The First Round-Up

film no. 128

technical details:

Production G-21.

Release no. C-825.

Filmed Mar. 19 to 24, 1934. See the 'miscellaneous' section below for details.

Title sheet prepared by William Terhune on April 11, 1934.

Dialogue cutting continuity submitted April 18, 1934.

Copyrighted May 1, 1934, by Metro-Goldwyn-Mayer Pictures Corporation. Registration no. LP4680. Renewed August 29, 1961, with registration no. R281002. This copyright is currently due to expire at the end of 2029.

Released May 5, 1934. It was the 128th film in the series to be released.

All-talking two-reeler.

Opening title: 'Hal Roach presents Our Gang in "The First Round-Up".'

King World Productions episode no. 42b, available in both colorized and original black-and-white versions. This version is listed without the hyphen.

the crew:

Produced by Hal Roach
Credited in the film as a presenter.
Directed by Gus Meins
This credit appears in the film.
Photography: Francis Corby
This credit appears in the film.
Film Editor: Ray Snyder
This credit appears in the film.
Recording Engineer: Harry Baker
This credit appears in the film.
Animation by Roy Seawright
Maltin & Bann specifically credit him with animating the shadow on the wall.
Animal trainer: Tony Campanaro
He trained the current Pete.
Released by Metro-Goldwyn-Mayer
Indicated in the opening title card.
Passed by the National Board of Review
As indicated in the film.
Western Electric System
As indicated in the film.
The National Recovery Administration emblem is shown in both the opening and end titles.
studio personnel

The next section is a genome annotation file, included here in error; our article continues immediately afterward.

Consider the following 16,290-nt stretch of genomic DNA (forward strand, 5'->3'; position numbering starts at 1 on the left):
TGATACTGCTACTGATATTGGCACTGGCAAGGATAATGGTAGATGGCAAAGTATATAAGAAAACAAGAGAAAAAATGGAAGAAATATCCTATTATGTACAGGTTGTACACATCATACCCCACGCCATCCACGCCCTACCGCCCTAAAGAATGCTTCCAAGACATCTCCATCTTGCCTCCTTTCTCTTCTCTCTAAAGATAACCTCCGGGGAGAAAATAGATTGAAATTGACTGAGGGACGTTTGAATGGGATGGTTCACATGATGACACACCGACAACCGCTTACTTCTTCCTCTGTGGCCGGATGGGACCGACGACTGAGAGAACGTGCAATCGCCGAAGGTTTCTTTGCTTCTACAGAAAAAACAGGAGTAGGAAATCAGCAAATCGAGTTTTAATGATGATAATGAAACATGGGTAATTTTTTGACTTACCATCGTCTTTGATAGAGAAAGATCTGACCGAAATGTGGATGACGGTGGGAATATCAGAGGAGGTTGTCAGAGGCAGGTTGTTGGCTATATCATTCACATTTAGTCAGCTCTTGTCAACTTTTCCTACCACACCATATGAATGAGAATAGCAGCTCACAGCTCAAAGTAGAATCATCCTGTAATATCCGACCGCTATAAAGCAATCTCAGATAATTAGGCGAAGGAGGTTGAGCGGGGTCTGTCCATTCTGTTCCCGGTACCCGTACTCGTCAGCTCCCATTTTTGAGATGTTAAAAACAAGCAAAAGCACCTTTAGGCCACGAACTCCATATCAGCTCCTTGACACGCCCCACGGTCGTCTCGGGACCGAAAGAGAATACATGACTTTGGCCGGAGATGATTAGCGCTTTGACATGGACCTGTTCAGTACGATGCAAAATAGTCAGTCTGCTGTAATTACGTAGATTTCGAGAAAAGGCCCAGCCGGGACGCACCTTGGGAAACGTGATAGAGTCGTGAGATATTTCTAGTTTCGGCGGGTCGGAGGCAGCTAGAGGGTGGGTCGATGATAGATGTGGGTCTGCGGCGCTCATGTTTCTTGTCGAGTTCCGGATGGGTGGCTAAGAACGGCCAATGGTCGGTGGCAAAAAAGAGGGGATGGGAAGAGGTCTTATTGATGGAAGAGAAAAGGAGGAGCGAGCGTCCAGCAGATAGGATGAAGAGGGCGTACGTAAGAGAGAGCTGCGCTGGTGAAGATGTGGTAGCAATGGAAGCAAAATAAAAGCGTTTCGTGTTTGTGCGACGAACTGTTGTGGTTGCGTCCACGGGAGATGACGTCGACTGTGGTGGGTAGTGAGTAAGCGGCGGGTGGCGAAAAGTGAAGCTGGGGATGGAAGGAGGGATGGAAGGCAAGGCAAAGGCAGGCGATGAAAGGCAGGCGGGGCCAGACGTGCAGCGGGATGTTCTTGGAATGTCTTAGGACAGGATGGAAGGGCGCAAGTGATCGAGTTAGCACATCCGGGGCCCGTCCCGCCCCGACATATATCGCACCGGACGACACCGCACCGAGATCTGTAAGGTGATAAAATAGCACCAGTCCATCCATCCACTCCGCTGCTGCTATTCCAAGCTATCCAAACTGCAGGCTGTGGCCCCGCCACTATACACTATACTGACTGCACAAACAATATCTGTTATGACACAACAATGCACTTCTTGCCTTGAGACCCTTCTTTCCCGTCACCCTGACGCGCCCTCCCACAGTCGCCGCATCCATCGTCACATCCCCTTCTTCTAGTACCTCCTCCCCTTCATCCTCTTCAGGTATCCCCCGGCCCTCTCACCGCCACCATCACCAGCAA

general manager - Henry Ginsberg
assistant general manager - L. A. French
secretary-treasurer - C. H. Roach
assistant secretary - Mat O'Brien
film editor and sound department - Elmer Raguse
construction supervisor - C. E. Christensen
laboratory superintendent - Charles Levin
process department - Roy Seawright
still photographer - Bud "Stax" Graves
transportation director - Bob Davis
school teacher - Fern Carter
possible uncredited involvement
assistant direction - Probably Gordon Douglas.
writing - Hal Yates, Carl Harbaugh, Frank Terry, Billy Gilbert, James Parrott, Charlie Hall, Robert McKenzie, Frank Tashlin and Gordon Douglas may have been among the gag writers.
property department - Charles Oelze, Don Sandstrom, Thomas Benton Roberts and Bob Saunders were probably involved in this capacity.
titles - Louis McManus probably designed the main titles.

the kids:

George "Spanky" McFarland as "Spank"
Featured role. He's able to outsmart the older boys, but is repeatedly the victim of Scotty's mistakes. The cutting continuity refers to him as "Spanky."
Scotty Beckett as "Scotty"
Featured role. He accompanies Spanky throughout the film, as the two provide almost all of the humor.
Wally Albright as "Wally"
Featured role. He's the leader of the gang and the main decision-maker.
Matthew "Stymie" Beard as "Stymie"
Featured role. He's essentially second-in-command, and has the additional problem of his little sister tagging along.
Willie Mae Walton as "Buckwheat"
Supporting role. Listed by Maltin & Bann as Willie Mae Taylor. She stows away in Stymie's pack and eats all of his food.
Tommy Bond
Supporting role. His name doesn't turn up in the dialogue, but is indicated in the cutting continuity. He's given a fair amount of dialogue, but is mostly an ensemble player.
Cullen Johnson